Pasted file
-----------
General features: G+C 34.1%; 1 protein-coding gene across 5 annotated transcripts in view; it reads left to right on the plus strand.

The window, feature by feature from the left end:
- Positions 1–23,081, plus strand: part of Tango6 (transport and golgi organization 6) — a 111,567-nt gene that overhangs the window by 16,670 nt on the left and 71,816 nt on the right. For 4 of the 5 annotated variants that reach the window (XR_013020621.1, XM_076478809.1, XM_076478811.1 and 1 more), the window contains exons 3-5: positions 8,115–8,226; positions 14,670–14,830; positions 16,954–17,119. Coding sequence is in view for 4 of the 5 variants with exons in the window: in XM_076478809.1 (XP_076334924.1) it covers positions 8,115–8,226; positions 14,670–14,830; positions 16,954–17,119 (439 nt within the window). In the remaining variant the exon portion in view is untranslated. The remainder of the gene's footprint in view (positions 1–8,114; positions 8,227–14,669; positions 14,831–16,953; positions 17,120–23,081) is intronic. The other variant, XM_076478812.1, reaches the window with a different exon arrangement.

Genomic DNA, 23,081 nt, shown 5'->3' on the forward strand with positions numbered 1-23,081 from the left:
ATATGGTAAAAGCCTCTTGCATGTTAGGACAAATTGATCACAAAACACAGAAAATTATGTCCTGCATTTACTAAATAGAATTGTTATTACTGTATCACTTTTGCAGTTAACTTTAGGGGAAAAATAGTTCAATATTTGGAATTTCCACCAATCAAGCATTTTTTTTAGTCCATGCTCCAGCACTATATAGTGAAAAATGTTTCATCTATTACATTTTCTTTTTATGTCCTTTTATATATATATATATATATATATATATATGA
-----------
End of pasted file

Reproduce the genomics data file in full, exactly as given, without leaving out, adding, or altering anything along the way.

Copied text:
General features: G+C 34.1%; 1 protein-coding gene across 5 annotated transcripts in view; it reads left to right on the plus strand.

The window, feature by feature from the left end:
- Positions 1–23,081, plus strand: part of Tango6 (transport and golgi organization 6) — a 111,567-nt gene that overhangs the window by 16,670 nt on the left and 71,816 nt on the right. For 4 of the 5 annotated variants that reach the window (XR_013020621.1, XM_076478809.1, XM_076478811.1 and 1 more), the window contains exons 3-5: positions 8,115–8,226; positions 14,670–14,830; positions 16,954–17,119. Coding sequence is in view for 4 of the 5 variants with exons in the window: in XM_076478809.1 (XP_076334924.1) it covers positions 8,115–8,226; positions 14,670–14,830; positions 16,954–17,119 (439 nt within the window). In the remaining variant the exon portion in view is untranslated. The remainder of the gene's footprint in view (positions 1–8,114; positions 8,227–14,669; positions 14,831–16,953; positions 17,120–23,081) is intronic. The other variant, XM_076478812.1, reaches the window with a different exon arrangement.

Genomic DNA, 23,081 nt, shown 5'->3' on the forward strand with positions numbered 1-23,081 from the left:
ATATGGTAAAAGCCTCTTGCATGTTAGGACAAATTGATCACAAAACACAGAAAATTATGTCCTGCATTTACTAAATAGAATTGTTATTACTGTATCACTTTTGCAGTTAACTTTAGGGGAAAAATAGTTCAATATTTGGAATTTCCACCAATCAAGCATTTTTTTTAGTCCATGCTCCAGCACTATATAGTGAAAAATGTTTCATCTATTACATTTTCTTTTTATGTCCTTTTATATATATATATATATATATATATATATGA